Another year is wrapping itself up and I've been meaning to cobble together a look back on some of the meals I enjoyed most throughout the year. I finally sat down to do so was struck by what seemed to be a lack of new places to choose from this year, as it seems I relied more on a few old standbys. There are, of course, some notable exceptions to that general trend. I also found that the meals I enjoyed most that weren't out on the town usually were not created in my own Philadelphia kitchen, but in the country kitchen of M. and S. , which makes a fair amount of sense; I feel more connected to my own cooking abilities when I'm in a kitchen with enough counter space and outlets that I don't feel like I'm bumping into myself every ten seconds. As I looked back I remembered all sorts of activities that, while not being the best meals I enjoyed, were certainly memorable and meaningful moments. Perhaps one year I'll create a list of those top events ... but perhaps not. In either case, happy holidays to one and all and happy new year to boot!
The jerk chicken I so enjoyed in Jamaica last year was succulent, juicy and made all the more special by being consumed on a lounge chair right by the sea in 80 degree weather. You could count on me to be queuing up for my fair share each lunch time day.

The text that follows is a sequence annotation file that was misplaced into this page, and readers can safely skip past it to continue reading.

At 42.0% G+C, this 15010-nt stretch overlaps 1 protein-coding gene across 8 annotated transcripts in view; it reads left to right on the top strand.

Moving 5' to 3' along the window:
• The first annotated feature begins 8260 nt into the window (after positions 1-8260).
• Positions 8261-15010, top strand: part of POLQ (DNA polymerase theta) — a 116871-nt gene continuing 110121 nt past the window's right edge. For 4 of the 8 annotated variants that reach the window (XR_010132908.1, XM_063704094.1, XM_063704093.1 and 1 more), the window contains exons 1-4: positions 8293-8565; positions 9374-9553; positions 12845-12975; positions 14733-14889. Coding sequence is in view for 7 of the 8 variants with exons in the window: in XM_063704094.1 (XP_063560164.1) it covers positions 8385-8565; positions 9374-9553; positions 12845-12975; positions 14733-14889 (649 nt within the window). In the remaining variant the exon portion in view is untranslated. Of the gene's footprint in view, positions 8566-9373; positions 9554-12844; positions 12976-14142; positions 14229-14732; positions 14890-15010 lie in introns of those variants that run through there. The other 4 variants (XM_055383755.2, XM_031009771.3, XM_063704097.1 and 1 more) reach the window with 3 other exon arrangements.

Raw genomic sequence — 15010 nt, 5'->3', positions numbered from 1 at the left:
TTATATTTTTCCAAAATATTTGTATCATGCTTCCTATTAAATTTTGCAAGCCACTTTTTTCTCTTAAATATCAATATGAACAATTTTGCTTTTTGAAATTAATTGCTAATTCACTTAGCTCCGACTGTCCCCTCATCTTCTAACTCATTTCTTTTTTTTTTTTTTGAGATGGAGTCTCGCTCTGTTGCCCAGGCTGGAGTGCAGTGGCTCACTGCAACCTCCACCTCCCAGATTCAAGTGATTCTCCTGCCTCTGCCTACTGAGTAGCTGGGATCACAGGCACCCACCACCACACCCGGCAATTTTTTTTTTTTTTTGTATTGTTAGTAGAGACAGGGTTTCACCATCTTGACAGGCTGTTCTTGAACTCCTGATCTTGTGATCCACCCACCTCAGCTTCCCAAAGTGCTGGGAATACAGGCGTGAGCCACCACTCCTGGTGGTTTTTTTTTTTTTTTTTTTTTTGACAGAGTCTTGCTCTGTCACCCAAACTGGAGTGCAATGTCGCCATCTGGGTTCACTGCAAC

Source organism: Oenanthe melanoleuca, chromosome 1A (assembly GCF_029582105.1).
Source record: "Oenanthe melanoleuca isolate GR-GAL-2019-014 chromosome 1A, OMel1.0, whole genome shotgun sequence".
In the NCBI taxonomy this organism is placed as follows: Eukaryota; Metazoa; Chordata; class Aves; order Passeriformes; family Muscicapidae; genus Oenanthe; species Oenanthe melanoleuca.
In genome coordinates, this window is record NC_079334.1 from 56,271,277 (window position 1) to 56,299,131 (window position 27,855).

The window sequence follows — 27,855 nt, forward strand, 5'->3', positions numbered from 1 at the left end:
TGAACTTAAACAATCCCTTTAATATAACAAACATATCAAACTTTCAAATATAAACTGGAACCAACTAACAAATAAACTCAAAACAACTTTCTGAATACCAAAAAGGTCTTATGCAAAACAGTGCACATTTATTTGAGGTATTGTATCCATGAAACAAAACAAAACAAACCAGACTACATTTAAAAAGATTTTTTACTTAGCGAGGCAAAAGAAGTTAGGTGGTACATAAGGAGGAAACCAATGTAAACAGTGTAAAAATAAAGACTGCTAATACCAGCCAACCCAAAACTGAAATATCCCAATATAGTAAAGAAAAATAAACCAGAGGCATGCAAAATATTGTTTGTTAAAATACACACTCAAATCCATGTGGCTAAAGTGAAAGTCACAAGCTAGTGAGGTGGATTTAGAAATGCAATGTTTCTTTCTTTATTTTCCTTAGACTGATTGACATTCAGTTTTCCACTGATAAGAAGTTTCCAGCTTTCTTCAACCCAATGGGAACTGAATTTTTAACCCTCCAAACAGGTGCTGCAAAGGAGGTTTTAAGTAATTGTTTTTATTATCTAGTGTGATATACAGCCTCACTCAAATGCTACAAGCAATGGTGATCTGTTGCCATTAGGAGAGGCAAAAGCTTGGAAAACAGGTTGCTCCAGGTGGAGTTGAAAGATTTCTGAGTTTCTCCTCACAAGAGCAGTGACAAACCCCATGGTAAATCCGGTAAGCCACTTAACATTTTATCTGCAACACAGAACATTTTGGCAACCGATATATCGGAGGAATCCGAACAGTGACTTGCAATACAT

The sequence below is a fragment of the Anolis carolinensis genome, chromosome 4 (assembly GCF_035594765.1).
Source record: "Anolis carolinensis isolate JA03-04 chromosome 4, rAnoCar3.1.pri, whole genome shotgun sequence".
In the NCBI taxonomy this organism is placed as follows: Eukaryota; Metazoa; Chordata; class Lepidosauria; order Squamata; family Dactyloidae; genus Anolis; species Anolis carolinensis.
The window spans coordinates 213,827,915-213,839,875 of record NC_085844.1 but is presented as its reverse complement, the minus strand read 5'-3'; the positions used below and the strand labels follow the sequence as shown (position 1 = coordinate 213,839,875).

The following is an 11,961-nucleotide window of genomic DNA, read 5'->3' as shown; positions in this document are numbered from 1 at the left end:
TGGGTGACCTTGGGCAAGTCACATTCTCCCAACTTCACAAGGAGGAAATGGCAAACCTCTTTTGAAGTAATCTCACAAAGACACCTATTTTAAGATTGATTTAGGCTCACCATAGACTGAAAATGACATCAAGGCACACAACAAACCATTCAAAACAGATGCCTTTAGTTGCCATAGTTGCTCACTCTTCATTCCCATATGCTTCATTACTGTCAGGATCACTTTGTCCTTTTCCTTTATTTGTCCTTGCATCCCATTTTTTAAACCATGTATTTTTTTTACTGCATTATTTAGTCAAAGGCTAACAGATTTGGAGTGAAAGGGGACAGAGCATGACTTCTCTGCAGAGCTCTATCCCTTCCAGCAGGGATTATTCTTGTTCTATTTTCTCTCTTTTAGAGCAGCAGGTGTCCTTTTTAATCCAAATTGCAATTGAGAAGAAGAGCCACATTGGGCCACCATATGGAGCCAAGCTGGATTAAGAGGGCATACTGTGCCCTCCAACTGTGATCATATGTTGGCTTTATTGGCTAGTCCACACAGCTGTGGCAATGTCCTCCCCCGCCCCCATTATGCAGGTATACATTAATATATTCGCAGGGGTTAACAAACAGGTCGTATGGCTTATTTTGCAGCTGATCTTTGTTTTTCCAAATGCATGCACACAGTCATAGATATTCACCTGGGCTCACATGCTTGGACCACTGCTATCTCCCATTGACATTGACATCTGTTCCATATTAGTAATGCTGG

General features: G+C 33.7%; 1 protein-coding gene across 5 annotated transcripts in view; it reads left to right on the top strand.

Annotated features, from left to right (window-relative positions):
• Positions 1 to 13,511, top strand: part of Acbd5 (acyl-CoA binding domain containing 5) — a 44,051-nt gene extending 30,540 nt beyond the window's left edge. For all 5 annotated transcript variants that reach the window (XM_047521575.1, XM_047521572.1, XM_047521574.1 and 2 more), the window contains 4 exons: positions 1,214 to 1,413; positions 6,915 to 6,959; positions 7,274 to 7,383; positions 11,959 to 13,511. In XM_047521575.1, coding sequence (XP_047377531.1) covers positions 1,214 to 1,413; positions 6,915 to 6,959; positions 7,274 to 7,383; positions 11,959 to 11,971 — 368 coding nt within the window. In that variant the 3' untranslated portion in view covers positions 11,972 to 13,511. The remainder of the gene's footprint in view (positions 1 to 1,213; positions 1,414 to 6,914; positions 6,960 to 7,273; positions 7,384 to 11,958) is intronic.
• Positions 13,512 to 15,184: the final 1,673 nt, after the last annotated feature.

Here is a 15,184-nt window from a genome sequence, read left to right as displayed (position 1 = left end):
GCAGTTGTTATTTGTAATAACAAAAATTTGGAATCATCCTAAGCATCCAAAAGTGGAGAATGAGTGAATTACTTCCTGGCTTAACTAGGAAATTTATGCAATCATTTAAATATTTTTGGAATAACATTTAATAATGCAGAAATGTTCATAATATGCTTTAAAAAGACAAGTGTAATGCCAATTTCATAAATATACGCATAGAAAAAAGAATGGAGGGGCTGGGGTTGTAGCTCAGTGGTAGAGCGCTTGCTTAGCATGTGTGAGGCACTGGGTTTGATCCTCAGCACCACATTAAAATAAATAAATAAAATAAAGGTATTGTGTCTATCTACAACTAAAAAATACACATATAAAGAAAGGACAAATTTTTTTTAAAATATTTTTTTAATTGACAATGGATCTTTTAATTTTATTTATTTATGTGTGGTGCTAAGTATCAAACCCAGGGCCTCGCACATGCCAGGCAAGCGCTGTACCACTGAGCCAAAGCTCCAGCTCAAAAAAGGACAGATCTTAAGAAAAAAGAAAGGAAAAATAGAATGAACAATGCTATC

Pho usually makes the list, but this year ushered in the era of Ha Saigon as king of the Philly pho joints, as far as I'm concerned. A little bit more of a trek than the Washington Ave. locations, its staff and pork rolls just added value to its already sumptuously beefy broth.
Hanging out with my erstwhile friend G. introduced me to at least two veggie-friendly restaurants, but I particularly enjoyed the extremely intimate experience of Hardena (maybe six tables total in a very cramped, non-descript space) - as well as its obscenely bountiful buffet plates. I keep meaning to go back to try their satay.
While I wasn't 100% wowed by their generous portion of scallops, D'Mitri's grilled octopus appetizer was some of the most tender and flavorful that I've had in my lifetime.